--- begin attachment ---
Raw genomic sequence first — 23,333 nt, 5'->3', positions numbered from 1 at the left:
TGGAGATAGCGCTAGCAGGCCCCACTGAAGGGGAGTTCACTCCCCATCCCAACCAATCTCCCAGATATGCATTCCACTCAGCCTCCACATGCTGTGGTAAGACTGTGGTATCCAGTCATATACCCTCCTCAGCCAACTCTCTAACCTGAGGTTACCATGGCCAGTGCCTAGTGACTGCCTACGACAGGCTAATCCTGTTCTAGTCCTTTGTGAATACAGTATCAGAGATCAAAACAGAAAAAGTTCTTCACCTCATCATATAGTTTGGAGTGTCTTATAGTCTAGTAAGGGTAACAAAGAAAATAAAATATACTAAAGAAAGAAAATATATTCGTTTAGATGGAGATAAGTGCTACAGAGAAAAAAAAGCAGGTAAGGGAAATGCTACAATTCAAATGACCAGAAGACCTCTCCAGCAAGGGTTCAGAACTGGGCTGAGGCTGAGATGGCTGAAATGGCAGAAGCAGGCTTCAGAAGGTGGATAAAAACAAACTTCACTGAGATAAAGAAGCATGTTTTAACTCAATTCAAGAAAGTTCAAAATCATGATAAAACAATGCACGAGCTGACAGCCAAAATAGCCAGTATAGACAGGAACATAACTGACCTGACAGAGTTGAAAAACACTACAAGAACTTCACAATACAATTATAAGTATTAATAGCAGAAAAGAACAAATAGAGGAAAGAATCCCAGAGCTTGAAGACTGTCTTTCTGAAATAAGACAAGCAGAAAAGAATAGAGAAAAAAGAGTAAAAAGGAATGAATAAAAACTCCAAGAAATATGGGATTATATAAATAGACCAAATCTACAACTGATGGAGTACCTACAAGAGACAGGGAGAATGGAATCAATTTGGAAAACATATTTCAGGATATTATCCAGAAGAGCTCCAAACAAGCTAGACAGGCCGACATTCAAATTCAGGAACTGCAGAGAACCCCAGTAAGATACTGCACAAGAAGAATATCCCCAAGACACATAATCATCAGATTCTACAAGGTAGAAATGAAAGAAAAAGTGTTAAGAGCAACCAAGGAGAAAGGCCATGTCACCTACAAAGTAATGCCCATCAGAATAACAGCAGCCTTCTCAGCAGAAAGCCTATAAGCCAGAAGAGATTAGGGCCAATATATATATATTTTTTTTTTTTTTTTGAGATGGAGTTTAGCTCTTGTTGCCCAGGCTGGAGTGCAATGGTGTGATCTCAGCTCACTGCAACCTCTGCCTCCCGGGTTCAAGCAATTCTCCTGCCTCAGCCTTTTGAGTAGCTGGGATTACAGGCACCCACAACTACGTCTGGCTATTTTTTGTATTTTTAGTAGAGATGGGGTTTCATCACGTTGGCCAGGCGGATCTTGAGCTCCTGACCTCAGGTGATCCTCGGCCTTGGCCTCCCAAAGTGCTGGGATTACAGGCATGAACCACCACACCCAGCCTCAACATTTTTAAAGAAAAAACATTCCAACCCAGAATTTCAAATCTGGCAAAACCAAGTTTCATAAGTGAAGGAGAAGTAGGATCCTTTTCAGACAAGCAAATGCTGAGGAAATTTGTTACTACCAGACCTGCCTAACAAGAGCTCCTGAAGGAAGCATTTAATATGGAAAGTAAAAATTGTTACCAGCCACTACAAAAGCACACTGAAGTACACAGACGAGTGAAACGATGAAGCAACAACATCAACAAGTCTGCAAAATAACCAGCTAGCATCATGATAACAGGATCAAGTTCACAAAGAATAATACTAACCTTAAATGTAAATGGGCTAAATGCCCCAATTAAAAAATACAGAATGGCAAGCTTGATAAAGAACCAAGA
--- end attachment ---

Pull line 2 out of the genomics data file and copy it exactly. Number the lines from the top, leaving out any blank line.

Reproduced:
TGGAGATAGCGCTAGCAGGCCCCACTGAAGGGGAGTTCACTCCCCATCCCAACCAATCTCCCAGATATGCATTCCACTCAGCCTCCACATGCTGTGGTAAGACTGTGGTATCCAGTCATATACCCTCCTCAGCCAACTCTCTAACCTGAGGTTACCATGGCCAGTGCCTAGTGACTGCCTACGACAGGCTAATCCTGTTCTAGTCCTTTGTGAATACAGTATCAGAGATCAAAACAGAAAAAGTTCTTCACCTCATCATATAGTTTGGAGTGTCTTATAGTCTAGTAAGGGTAACAAAGAAAATAAAATATACTAAAGAAAGAAAATATATTCGTTTAGATGGAGATAAGTGCTACAGAGAAAAAAAAGCAGGTAAGGGAAATGCTACAATTCAAATGACCAGAAGACCTCTCCAGCAAGGGTTCAGAACTGGGCTGAGGCTGAGATGGCTGAAATGGCAGAAGCAGGCTTCAGAAGGTGGATAAAAACAAACTTCACTGAGATAAAGAAGCATGTTTTAACTCAATTCAAGAAAGTTCAAAATCATGATAAAACAATGCACGAGCTGACAGCCAAAATAGCCAGTATAGACAGGAACATAACTGACCTGACAGAGTTGAAAAACACTACAAGAACTTCACAATACAATTATAAGTATTAATAGCAGAAAAGAACAAATAGAGGAAAGAATCCCAGAGCTTGAAGACTGTCTTTCTGAAATAAGACAAGCAGAAAAGAATAGAGAAAAAAGAGTAAAAAGGAATGAATAAAAACTCCAAGAAATATGGGATTATATAAATAGACCAAATCTACAACTGATGGAGTACCTACAAGAGACAGGGAGAATGGAATCAATTTGGAAAACATATTTCAGGATATTATCCAGAAGAGCTCCAAACAAGCTAGACAGGCCGACATTCAAATTCAGGAACTGCAGAGAACCCCAGTAAGATACTGCACAAGAAGAATATCCCCAAGACACATAATCATCAGATTCTACAAGGTAGAAATGAAAGAAAAAGTGTTAAGAGCAACCAAGGAGAAAGGCCATGTCACCTACAAAGTAATGCCCATCAGAATAACAGCAGCCTTCTCAGCAGAAAGCCTATAAGCCAGAAGAGATTAGGGCCAATATATATATATTTTTTTTTTTTTTTTGAGATGGAGTTTAGCTCTTGTTGCCCAGGCTGGAGTGCAATGGTGTGATCTCAGCTCACTGCAACCTCTGCCTCCCGGGTTCAAGCAATTCTCCTGCCTCAGCCTTTTGAGTAGCTGGGATTACAGGCACCCACAACTACGTCTGGCTATTTTTTGTATTTTTAGTAGAGATGGGGTTTCATCACGTTGGCCAGGCGGATCTTGAGCTCCTGACCTCAGGTGATCCTCGGCCTTGGCCTCCCAAAGTGCTGGGATTACAGGCATGAACCACCACACCCAGCCTCAACATTTTTAAAGAAAAAACATTCCAACCCAGAATTTCAAATCTGGCAAAACCAAGTTTCATAAGTGAAGGAGAAGTAGGATCCTTTTCAGACAAGCAAATGCTGAGGAAATTTGTTACTACCAGACCTGCCTAACAAGAGCTCCTGAAGGAAGCATTTAATATGGAAAGTAAAAATTGTTACCAGCCACTACAAAAGCACACTGAAGTACACAGACGAGTGAAACGATGAAGCAACAACATCAACAAGTCTGCAAAATAACCAGCTAGCATCATGATAACAGGATCAAGTTCACAAAGAATAATACTAACCTTAAATGTAAATGGGCTAAATGCCCCAATTAAAAAATACAGAATGGCAAGCTTGATAAAGAACCAAGA